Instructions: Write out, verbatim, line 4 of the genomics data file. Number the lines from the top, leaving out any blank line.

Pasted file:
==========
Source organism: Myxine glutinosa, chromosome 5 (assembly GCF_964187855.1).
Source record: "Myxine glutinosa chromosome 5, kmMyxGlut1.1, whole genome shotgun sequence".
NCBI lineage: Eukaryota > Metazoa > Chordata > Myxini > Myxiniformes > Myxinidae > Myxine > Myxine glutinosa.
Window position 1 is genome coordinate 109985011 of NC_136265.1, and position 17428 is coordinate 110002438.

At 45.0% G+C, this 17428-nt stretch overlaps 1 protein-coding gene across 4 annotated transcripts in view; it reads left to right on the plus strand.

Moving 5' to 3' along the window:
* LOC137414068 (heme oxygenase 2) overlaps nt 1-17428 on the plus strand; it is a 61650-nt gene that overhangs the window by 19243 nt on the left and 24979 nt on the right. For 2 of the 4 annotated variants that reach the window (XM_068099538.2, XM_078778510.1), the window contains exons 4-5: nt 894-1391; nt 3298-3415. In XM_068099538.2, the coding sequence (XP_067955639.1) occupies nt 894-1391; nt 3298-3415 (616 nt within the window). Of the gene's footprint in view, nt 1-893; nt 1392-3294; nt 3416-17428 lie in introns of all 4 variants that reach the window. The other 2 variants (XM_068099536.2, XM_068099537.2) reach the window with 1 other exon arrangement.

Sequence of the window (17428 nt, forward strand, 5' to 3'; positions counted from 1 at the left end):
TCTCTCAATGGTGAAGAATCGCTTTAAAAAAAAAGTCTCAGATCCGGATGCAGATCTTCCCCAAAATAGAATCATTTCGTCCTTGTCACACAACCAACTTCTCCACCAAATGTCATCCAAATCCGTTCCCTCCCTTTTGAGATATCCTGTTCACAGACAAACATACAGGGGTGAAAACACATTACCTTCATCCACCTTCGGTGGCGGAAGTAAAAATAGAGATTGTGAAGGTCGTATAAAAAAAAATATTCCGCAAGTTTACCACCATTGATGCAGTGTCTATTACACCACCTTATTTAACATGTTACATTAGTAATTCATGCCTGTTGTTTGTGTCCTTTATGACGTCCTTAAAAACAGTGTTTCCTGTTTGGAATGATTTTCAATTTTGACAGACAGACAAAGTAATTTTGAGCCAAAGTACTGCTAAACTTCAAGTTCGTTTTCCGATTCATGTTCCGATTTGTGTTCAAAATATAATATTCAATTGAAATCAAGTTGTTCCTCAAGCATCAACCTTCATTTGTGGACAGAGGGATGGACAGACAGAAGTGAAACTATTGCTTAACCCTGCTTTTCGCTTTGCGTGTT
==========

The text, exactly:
Window position 1 is genome coordinate 109985011 of NC_136265.1, and position 17428 is coordinate 110002438.